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Backing up virtual machines (VMs) can now be achieved without placing a heavy load on server resources, by using either mainstream backup tools, ones expressly designed for VM backup or via replication-style methods. Download this free Essential Guide to backing up virtual machines for the most recent best practices and to find out more about future trends in virtual machine backup products.
Virtual machine backup appears to have come of age, and we seem to have arrived at a situation in which users can now protect virtual machines and their data in a straightforward way using mainstream backup products. But now we can also protect virtual servers using replication-style methods such as continuous data protection (CDP). In fact, so compelling a solution is the application of CDP to VM environments that we may be witnessing the beginning of the end of backup in its traditional form.
It has been a rocky road to get here. In the beginning it was as if the developers at VMware decided not to think very hard about how virtualised servers would be backed up. You could, of course, just do backup the traditional way, with an agent on every VM. But the I/O loads this brought about would soon show this method to be rather less than optimum, and you had to pay for and manage a lot of licenses.
VMware had its own on-board method of backing up in VMware Consolidated Backup, the consolidated part of which seems a hopelessly misnamed feature in retrospect. Using VCB, backups went through a two-stage process; first, the backup app signalled it wanted to do its work, and then a copy of the full VM or its data or both were snappshotted to a holding disk and the backup taken from there.
Then, late in 2009 VMware brought out the vStorage APIs for Data Protection (VADP), and the two-stage process of VCB was cast into the dustbin of history. With VADP, backup apps talk directly to the VM kernel, and backup products compatible with this include CA ARCserve, EMC Avamar, IBM Tivoli Storage Manager, and NetBackup and Backup Exec from Symantec. Specialist VMware backup products such as Veeam Backup and Quest Software’s vRanger also interface directly with VADP.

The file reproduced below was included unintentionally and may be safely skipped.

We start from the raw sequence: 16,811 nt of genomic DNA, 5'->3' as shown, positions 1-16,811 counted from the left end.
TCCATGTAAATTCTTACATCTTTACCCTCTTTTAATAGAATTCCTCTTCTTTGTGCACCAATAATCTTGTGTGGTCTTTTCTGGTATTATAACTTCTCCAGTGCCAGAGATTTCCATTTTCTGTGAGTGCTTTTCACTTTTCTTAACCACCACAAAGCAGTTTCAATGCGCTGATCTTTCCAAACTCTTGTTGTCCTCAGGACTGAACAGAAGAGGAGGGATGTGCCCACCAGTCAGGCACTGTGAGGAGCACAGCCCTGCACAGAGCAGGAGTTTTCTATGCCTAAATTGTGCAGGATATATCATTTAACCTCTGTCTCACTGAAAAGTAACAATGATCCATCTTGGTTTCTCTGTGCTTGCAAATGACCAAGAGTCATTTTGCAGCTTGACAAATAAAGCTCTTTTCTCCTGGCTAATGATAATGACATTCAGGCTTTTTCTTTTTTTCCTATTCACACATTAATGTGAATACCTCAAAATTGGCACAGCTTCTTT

The VADP revolution also saw the inclusion of vStorage APIs for multi-pathing to provide better I/O and storage path failover for storage arrays, plus vStorage APIs for Site Recovery Manager to provide array-based replication for block and file-based storage.
At the same time, Microsoft’s Hyper-V also allows backup products to link directly to its hypervisor.
But despite these leaps forward in virtual machine backup, there is another way of protecting virtual machines and their data. Using CDP/snapshots, virtual machine users can now implement a regime of incremental block-level backups forever. By copying data at regular, frequent intervals, there need never be another full backup and the I/O, CPU and memory loads that implies.
So, just as backup as we know it has been made to work in the world of virtual servers, there really is no need for traditional backup after all.
Here’s a look inside the guide:
- Simplify virtual machine backup with image-level backups, CDP and near-CDP: Backing up virtual machines extensively consumes resources, which can cause issues for storage and backup administrators. Learn about how image-level backups, continuous data protection and near-CDP could help deal with these issues.
- Virtual server backup evolves from rudimentary process to integrated one: In its infancy, virtual server backup meant using traditional backup tools in the virtual environment, a complex and I/O-heavy process. With the appearance of VMware’s vStorage APIs for Data Protection, it’s a whole new ball game. Learn more about the different ways of backing up virtual machines.
- Microsoft Hyper-V backup strategies: Hyper-V backup is subject to the same laws of physics as VMware backup: Backing up several virtual machines at the same time creates a server bottleneck. This problem could be solved by backing up virtual machines at the Hyper-V level. In this tip, learn about which Hyper-V backup strategies to use.